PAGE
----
Also, “I see nothing shady in those machines”? If they’ve got GPL code in them and they’re not complying with the GPL, that’s *by definition* shady. If the machine was a total knockoff of another company’s printer, that would be shady, right? That’s what using GPL code without complying with the GPL *is*. There’s no getting around it – using someone else’s code without complying with the license *is* making a knockoff.

          1. Yes, let’s completely ignore the fact that you lied about profiting from CR-10 sales, because you like the machine you are misrepresenting your relationship with.

  4. “These are known as viral licenses, and the hope is that they will help spread the use of open source as derivative works can’t turn around and refuse to release their source code.”

    “Linux is a cancer!” Oh, different virus. :-p

  5. Still waiting for people to do this with the Smoothie clones ( which do the perfect trifecta of not respecting the license on the hardware, the firmware, and the documentation. And that’s on top of providing a very sucky product and terrible customer support. )

    1. Still waiting for people to do this with Android devices. I’m on my second Android tablet and both manufacturers refused to release the Linux kernel source code to me. The first one told me it is “protected code” and the second one told me they didn’t have any GPL source code for the device.

        1. … ah, they deserve to be publicly shamed: Hisense (Sero 8 Pro) and Archos (Oxygen 70).
          Yes, that company that has been selling Linux based media players for ages doesn’t know how to handle the GPL.

  6. This is terrible. Chinese manufacturers come in with this cheap half-assed machines, drive the real innovators out of business, and then will surely start bringing prices back up when they’ve eliminated the competition.

    1. They’ll never eliminate the competition, because they also compete between themselves. However, it does kill innovation when there’s no profit margin or real gain to being innovative in business.

    2. For all the people banging on about about “chinese manufacturers” doing this and that, don’t you realise that nobody is forcing anybody to buy anything at all from China, ever. If you don’t like things made in China, the solution is simple: just buy top quality stuff made in America, or Switzerland etc. It will only cost about 20 times as much.

  7. How is that so? The licensing seems pretty fair. If you use the hard work of the person making the software, you have to agree to their terms. Which in this case is that you too have to follow the GPL agreement. If you don’t want to, then don’t use someone else’s hard work. Without GPL, GRBL or Marlin will not be where it is today due to the mission of open source software and hard work all these people that believe in it. Without Marlin, GRBL, or RAMPS, the 3D printing community will be no where near where it is today.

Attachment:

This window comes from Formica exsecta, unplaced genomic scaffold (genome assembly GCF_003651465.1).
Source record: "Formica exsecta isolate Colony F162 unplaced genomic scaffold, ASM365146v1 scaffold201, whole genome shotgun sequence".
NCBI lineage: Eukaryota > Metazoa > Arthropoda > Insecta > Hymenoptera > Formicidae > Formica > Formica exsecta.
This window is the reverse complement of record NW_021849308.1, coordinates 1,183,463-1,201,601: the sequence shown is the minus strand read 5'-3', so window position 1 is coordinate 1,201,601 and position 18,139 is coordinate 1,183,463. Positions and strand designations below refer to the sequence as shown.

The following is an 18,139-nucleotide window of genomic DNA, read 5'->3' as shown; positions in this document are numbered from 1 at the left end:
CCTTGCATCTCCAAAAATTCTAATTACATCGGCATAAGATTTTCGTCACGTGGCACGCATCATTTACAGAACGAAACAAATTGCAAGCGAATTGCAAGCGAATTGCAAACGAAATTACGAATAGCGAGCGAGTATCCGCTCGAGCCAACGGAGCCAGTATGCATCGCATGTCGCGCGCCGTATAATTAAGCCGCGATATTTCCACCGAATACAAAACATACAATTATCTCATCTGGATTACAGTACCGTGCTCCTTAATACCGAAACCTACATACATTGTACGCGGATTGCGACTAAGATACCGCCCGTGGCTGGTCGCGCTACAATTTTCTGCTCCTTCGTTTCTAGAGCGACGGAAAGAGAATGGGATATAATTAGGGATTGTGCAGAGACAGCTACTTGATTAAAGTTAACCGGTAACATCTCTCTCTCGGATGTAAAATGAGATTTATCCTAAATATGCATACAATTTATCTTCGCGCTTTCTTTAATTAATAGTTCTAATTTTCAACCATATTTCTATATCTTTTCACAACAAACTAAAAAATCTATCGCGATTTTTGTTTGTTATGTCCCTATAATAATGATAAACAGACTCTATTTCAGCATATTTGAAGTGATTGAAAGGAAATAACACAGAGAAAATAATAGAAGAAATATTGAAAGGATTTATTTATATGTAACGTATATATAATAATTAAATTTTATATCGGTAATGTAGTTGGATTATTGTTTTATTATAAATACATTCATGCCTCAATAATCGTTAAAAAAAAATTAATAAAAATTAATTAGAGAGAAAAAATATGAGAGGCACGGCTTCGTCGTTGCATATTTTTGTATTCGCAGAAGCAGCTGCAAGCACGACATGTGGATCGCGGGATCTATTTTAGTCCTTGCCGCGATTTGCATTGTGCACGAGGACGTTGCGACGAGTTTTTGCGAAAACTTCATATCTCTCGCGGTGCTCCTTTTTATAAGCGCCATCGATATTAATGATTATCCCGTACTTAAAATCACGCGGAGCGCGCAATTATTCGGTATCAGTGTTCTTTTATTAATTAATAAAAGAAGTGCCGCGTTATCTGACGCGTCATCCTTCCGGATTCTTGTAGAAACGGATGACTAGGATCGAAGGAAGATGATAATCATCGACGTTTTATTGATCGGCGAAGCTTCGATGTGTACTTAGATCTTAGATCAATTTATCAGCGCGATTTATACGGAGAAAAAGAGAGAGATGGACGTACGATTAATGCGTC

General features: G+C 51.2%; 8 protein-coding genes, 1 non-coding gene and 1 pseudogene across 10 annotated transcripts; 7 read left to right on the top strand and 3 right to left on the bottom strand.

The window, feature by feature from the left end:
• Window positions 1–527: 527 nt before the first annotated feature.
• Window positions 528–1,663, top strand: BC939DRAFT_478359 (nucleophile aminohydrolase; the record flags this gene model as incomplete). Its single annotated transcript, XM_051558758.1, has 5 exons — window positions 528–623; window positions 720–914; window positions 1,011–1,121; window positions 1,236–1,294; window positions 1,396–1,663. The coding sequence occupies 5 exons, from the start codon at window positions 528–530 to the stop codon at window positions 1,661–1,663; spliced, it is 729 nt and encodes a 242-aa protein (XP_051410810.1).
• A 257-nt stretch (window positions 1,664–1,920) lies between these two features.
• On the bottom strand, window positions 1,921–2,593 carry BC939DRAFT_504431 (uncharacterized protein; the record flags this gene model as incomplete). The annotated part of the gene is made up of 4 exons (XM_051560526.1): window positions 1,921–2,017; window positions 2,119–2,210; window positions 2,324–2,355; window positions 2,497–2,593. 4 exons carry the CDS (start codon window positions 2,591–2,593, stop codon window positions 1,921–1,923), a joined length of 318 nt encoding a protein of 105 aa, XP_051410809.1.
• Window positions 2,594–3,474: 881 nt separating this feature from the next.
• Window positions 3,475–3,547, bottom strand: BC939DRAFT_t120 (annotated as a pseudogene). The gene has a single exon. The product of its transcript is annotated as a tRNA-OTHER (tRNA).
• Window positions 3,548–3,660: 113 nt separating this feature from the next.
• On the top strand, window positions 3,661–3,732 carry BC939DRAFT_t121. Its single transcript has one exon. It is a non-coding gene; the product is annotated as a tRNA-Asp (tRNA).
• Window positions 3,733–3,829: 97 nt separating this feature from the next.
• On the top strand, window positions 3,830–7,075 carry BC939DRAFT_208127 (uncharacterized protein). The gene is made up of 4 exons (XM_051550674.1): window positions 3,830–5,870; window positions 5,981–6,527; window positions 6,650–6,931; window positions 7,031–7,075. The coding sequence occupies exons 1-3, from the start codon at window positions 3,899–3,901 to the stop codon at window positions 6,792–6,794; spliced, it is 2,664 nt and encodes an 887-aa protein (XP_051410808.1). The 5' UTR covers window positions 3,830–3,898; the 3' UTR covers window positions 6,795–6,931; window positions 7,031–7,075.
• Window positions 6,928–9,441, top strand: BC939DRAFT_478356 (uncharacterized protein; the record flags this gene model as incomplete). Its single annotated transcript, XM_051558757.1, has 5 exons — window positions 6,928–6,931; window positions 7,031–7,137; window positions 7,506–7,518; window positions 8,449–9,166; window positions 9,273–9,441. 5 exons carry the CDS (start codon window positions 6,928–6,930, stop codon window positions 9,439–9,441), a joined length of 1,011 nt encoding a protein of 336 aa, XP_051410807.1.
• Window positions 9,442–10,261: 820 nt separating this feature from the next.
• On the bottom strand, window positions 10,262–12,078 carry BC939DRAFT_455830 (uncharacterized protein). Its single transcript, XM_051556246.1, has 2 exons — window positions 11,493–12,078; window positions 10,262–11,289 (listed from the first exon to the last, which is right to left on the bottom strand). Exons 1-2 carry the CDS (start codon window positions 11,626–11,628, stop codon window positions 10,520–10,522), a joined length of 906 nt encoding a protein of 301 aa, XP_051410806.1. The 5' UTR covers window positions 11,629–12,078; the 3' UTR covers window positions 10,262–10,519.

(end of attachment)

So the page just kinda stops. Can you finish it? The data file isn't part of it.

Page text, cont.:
8. How?
    Seriously, how does relying on hobbyists and donated (or mildly compensated) expert time cause a lower quality product? We’ve got basically 3 different cell phone manufacturers and 2 OS distributors, is that not just as damaging?
    Make a better case.

    1. There are companies that do that and that works for them so i cant really be negative about it. For us though, they get the money based on the product we buy and we are buying hardware with pirated software and enabling them. even if we install our version (which is public) then they still get rewarded for piracy.

      1. I hate to say it, but that tends to be the historical Chinese mentality in business. When you look at the culture there, expect to be dealing with someone who is going to try to cheat you. Western Honor is very different from Chinese Honor.

        1. I’m always wary of nonsense like this. I highly doubt there’s any particular such thing as “Eastern honor” or “Western honor.” There’s honest and dishonest people everywhere. We have so much cheap Chinese manufactured crap because we ourselves offshored our labor there en masse to save money, and as such we don’t pay them jack shit. This is what happens when you do that, I don’t care what country or color the other people are.

          1. Can I recommend the book “poorly made in China” ? It’s the experiences of a combined translator and local manufacturing expert trying to get soap products made in China for some large company. I think it’s even been recommended on hackaday.

            There’s a level of dishonesty there that is astounding, however I suspect we’d have a similar situation in the west if companies could get away with it without being sued.

          2. I’ve experiences of “Western Honor” myself where US small businesses will do almost anything to try and kill (or mess over for profit) a rival company. My sister is/was running a fairly successful sports embroidery company and after building up her business for almost a year she obviously started to encroach on another firms profits – the owner of the other firm (and a couple of his family) put in multiple orders for merchandise and then claimed they had not received them. Even though she resent a new order getting proof of posting and delivery they claimed the second lot did not arrive. They refused the offered refund and through the PayPal dispute service caused around 3 months of disruption for new orders while her businesses account was locked pending the investigation.